His work transformed the nature of philosophy and pushed followers toward the edge of comprehension. But his own nature, too, has long challenged comprehension.
No one expects contemporary philosophers to be more than mildly eccentric. Creatures of the modern academy, they have careers, not vocations. Some mixture of incentive and professional obligation keeps them productive. They can cultivate the odd quirk—elbow patches or, naughtily, a cigar habit—but more outlandish idiosyncrasies are ruled out by the institutions that discipline them into tameness.
Of course, the archetypal Western philosopher, Socrates, lived before there was an academy to tame him. And he was seen, even in his time, to be—using the word advisedly—queer. Undoubtedly, that was the case in the modern, pejorative-not-pejorative sense: he was attracted to men. But he was also queer in ways that are harder to define.
The Greek word often applied to him was atopos, literally, “out of place.” His out-of-placeness consisted in what the scholar Martha Nussbaum has called a “deeper impenetrability of spirit.” Socrates simply could not be counted on to say what one expected him to say.
He was also queer in how he managed to combine rationality with the most abject unreasonableness. No one can really desire what’s bad, he said. It is worse to do wrong than to be wronged. The just man is happier than the unjust man, even when he is being tortured on the rack. What was it like to be in the presence of someone who believed such things?
There is only one canonical philosopher of the twentieth century with anything resembling these traits: Ludwig Wittgenstein. He was one of the founders of a tradition—the “analytic”—that has come to dominate academic philosophy in much of the world. But he has not been afforded the cloak of impersonality that shrouds most analytic philosophers.
Wittgenstein belongs, rather, with figures like Socrates, Jesus, and Gandhi, in that seemingly everybody who met him felt moved to record the encounter. How many people in the history of philosophy are the subject of a two-volume tome of anecdotes? What explains the fascination with the ephemera of one man’s life, including among people who claim that the work was the thing?
Even for those who know the facts of that life well, “the difficulty has been to discern in them an intelligible human being,” as a reviewer of Ray Monk’s definitive biography, “Ludwig Wittgenstein: The Duty of Genius,” from 1990, wrote. A young man from a fabulously wealthy and cultivated Viennese family arrives in Cambridge, in 1911, to study with Bertrand Russell, the preëminent logician of his age. He is evidently a tormented soul, and he makes little effort to be liked. He is rude and a bit arrogant but in another way without vanity. He hates the social world of Cambridge, with its gossipy gays and sardonic dons. He quickly shows talent enough to convince Russell that he is no charlatan, and charisma enough to convince Russell that, even if he were, acquaintance might be worth the bother.
On the verge of a radical breakthrough, he decides to live alone in rural Norway, to think about logic in absolute solitude. But that plan is interrupted by the First World War. He enlists in the Army of the Austro-Hungarian Empire despite being eligible for a medical exemption and serves as an ordinary soldier even though someone of his class could have joined as an officer. The war and soldiering evidently mean something to him, but nothing about his decision is obvious. Neither before nor after the war does he show much interest in workaday politics.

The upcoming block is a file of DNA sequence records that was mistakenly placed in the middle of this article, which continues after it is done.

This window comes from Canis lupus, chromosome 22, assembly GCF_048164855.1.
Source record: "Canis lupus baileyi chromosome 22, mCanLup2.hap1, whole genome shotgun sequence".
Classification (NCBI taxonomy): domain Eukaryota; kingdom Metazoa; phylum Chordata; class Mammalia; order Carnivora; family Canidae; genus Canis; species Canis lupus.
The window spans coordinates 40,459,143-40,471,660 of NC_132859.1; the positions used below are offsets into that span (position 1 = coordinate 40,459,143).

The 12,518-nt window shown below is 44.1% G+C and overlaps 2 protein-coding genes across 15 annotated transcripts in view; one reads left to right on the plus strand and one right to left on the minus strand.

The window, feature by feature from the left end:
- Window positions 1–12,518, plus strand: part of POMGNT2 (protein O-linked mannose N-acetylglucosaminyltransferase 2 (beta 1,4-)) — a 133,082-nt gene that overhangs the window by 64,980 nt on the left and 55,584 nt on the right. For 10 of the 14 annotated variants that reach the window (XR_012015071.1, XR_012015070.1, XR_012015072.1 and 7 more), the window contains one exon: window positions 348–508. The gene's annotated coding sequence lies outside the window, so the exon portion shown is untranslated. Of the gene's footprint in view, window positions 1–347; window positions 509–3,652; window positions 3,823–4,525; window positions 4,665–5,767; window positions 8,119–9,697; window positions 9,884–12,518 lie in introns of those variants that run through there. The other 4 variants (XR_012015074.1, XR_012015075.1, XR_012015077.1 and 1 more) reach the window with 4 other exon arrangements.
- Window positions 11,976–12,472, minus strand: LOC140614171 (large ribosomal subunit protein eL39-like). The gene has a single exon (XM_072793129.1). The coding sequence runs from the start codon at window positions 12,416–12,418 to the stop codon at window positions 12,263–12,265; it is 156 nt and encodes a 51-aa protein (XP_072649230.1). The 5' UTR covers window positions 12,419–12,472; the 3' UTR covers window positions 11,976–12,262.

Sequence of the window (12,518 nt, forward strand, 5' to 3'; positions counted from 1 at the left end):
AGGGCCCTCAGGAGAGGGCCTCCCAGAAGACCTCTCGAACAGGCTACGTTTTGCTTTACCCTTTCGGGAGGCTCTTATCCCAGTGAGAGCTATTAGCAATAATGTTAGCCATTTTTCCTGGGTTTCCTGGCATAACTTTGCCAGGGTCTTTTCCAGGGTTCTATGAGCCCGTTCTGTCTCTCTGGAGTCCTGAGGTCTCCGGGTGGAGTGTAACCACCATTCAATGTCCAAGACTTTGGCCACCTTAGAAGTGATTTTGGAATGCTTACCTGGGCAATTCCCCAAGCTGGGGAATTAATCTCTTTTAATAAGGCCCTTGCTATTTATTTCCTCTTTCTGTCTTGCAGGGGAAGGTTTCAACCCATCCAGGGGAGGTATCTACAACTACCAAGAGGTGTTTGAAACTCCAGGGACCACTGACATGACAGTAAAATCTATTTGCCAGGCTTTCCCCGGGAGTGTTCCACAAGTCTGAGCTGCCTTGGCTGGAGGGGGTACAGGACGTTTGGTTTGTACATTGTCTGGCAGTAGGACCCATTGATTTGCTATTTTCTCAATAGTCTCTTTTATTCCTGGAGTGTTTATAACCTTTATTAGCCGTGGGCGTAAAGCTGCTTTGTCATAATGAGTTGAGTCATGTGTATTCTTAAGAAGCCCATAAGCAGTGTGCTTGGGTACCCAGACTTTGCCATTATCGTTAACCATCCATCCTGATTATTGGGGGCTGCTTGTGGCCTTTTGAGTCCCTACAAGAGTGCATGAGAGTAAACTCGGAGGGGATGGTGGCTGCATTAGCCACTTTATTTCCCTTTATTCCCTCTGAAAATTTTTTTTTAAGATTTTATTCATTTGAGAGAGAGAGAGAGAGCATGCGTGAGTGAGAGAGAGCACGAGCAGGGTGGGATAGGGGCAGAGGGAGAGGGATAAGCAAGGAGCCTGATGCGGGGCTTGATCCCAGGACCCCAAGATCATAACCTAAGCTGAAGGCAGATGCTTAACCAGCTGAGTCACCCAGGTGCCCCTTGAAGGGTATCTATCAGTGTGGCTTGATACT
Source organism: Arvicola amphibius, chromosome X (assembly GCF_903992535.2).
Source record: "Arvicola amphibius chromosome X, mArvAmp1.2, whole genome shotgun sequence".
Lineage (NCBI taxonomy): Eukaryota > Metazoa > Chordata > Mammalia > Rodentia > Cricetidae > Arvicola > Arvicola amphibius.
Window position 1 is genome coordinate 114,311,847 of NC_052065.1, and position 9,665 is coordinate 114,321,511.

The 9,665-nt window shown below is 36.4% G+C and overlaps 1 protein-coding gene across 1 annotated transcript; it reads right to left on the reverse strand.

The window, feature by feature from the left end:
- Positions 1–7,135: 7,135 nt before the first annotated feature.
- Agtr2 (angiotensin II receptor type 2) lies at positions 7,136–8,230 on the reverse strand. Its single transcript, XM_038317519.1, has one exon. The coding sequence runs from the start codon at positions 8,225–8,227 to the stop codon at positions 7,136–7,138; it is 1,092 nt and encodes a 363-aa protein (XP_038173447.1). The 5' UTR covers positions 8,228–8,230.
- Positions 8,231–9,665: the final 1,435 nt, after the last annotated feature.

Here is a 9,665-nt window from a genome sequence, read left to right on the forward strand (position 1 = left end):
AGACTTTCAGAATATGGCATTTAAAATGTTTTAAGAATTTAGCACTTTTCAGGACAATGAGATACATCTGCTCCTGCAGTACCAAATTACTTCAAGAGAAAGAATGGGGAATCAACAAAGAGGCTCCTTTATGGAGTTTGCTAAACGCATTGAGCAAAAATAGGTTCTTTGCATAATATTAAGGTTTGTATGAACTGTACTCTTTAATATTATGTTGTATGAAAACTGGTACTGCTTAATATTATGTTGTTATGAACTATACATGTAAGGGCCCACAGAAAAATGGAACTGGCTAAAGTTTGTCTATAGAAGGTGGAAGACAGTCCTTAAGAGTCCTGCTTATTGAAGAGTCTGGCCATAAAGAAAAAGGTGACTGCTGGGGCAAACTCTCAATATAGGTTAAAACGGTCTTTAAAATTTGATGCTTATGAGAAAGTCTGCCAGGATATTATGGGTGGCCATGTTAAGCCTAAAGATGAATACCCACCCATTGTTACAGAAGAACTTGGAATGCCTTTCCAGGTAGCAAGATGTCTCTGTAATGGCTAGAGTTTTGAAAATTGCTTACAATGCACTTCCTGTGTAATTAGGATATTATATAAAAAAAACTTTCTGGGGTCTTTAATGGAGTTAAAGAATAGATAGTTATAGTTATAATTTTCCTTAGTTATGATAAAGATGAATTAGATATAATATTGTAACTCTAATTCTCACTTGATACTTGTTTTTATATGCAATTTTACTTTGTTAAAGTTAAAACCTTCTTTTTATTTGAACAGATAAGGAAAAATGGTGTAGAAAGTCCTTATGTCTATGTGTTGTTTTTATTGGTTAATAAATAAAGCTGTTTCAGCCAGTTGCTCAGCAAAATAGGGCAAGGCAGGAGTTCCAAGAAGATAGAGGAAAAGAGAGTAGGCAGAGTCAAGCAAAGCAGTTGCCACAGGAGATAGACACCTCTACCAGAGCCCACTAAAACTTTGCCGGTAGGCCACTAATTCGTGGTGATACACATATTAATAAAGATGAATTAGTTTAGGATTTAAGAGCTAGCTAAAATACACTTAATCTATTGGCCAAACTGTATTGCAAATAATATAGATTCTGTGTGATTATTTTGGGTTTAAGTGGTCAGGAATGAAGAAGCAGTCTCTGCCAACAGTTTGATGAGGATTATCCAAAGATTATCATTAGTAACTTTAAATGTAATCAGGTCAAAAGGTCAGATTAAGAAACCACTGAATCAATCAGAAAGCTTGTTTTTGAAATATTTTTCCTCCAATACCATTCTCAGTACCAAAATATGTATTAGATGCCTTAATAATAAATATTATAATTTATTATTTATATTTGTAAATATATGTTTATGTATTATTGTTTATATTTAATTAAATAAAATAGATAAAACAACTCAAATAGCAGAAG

In his free moments as a soldier, he scribbles in notebooks that are divided between remarks destined for an ambitious philosophical manuscript and personal remarks on religion, masturbation, and the quotidian business of being at war. He repeatedly volunteers for the most dangerous posting available to him. Along the way, his manuscript on logic is transformed almost beyond recognition.
The original project seems to have been one that Russell initiated—to show that behind the messy outward “clothing” of language lies a lean body of thought, austere and simple. That aim, to reveal the order behind the disorder, survives the war. But there is now something new. The meaningful use of language, Wittgenstein says, gives us a picture of the world: there’s a tree by your house; there’s an apple on that tree. These are ways that the world is or could be. But he admits that his account of language and thought, by design, leaves out the aesthetic and the ethical: the tree is beautiful; stealing that apple would be wrong. Such propositions do not state facts; they are, in his view, nonsensical, even mystical. He is equally forthright about admitting that his strictures apply to his own words: propositions about the nature of propositions don’t specify states of the world, either; they, too, lack sense.
After the war, the manuscript is published on Russell’s recommendation, although Russell is dubious about its contents. Meanwhile, Wittgenstein surprises everyone by forswearing philosophy (whose central problems he thinks he has now solved) and going off to rural Austria to teach schoolchildren; he clouts one student on the head so hard that the boy collapses to the ground. Under scrutiny for his disciplinary methods, and lately convinced that he hasn’t, in fact, solved all the problems of philosophy, he returns to Cambridge, slowly making his way to a new, and equally radical, philosophical outlook.